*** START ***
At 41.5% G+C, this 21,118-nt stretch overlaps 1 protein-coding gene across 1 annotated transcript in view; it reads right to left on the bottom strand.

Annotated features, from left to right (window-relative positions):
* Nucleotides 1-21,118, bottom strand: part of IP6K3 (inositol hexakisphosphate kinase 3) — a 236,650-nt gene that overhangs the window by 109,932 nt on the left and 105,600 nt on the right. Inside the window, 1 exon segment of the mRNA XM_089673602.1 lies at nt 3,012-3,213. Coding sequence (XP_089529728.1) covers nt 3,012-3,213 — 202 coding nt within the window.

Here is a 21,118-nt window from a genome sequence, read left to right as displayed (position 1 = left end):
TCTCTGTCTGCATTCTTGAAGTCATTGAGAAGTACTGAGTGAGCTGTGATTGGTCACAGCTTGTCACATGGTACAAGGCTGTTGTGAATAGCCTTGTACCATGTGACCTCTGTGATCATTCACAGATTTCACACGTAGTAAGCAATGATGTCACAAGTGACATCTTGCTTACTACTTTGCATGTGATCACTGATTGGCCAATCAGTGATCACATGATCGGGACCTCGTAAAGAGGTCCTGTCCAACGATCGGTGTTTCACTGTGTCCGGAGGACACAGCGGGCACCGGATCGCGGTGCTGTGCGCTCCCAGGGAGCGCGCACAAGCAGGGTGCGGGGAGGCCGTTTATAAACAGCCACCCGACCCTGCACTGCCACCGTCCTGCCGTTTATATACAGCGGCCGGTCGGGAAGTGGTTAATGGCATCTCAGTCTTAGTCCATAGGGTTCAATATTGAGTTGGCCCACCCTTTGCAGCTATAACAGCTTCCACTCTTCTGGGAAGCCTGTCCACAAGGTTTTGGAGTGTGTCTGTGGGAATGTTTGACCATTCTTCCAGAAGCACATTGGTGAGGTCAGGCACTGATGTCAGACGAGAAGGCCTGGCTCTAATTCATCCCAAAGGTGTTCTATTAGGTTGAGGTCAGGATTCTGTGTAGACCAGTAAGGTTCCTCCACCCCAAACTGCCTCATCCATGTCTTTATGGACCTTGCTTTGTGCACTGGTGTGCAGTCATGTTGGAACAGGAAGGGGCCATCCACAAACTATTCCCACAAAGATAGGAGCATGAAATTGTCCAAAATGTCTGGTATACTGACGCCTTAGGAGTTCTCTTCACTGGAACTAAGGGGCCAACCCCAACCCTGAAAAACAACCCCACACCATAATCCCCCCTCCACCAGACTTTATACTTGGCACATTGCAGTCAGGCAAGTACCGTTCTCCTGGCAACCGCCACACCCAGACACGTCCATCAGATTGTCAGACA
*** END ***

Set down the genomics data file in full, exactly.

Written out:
At 41.5% G+C, this 21,118-nt stretch overlaps 1 protein-coding gene across 1 annotated transcript in view; it reads right to left on the bottom strand.

Annotated features, from left to right (window-relative positions):
* Nucleotides 1-21,118, bottom strand: part of IP6K3 (inositol hexakisphosphate kinase 3) — a 236,650-nt gene that overhangs the window by 109,932 nt on the left and 105,600 nt on the right. Inside the window, 1 exon segment of the mRNA XM_089673602.1 lies at nt 3,012-3,213. Coding sequence (XP_089529728.1) covers nt 3,012-3,213 — 202 coding nt within the window.

Here is a 21,118-nt window from a genome sequence, read left to right as displayed (position 1 = left end):
TCTCTGTCTGCATTCTTGAAGTCATTGAGAAGTACTGAGTGAGCTGTGATTGGTCACAGCTTGTCACATGGTACAAGGCTGTTGTGAATAGCCTTGTACCATGTGACCTCTGTGATCATTCACAGATTTCACACGTAGTAAGCAATGATGTCACAAGTGACATCTTGCTTACTACTTTGCATGTGATCACTGATTGGCCAATCAGTGATCACATGATCGGGACCTCGTAAAGAGGTCCTGTCCAACGATCGGTGTTTCACTGTGTCCGGAGGACACAGCGGGCACCGGATCGCGGTGCTGTGCGCTCCCAGGGAGCGCGCACAAGCAGGGTGCGGGGAGGCCGTTTATAAACAGCCACCCGACCCTGCACTGCCACCGTCCTGCCGTTTATATACAGCGGCCGGTCGGGAAGTGGTTAATGGCATCTCAGTCTTAGTCCATAGGGTTCAATATTGAGTTGGCCCACCCTTTGCAGCTATAACAGCTTCCACTCTTCTGGGAAGCCTGTCCACAAGGTTTTGGAGTGTGTCTGTGGGAATGTTTGACCATTCTTCCAGAAGCACATTGGTGAGGTCAGGCACTGATGTCAGACGAGAAGGCCTGGCTCTAATTCATCCCAAAGGTGTTCTATTAGGTTGAGGTCAGGATTCTGTGTAGACCAGTAAGGTTCCTCCACCCCAAACTGCCTCATCCATGTCTTTATGGACCTTGCTTTGTGCACTGGTGTGCAGTCATGTTGGAACAGGAAGGGGCCATCCACAAACTATTCCCACAAAGATAGGAGCATGAAATTGTCCAAAATGTCTGGTATACTGACGCCTTAGGAGTTCTCTTCACTGGAACTAAGGGGCCAACCCCAACCCTGAAAAACAACCCCACACCATAATCCCCCCTCCACCAGACTTTATACTTGGCACATTGCAGTCAGGCAAGTACCGTTCTCCTGGCAACCGCCACACCCAGACACGTCCATCAGATTGTCAGACA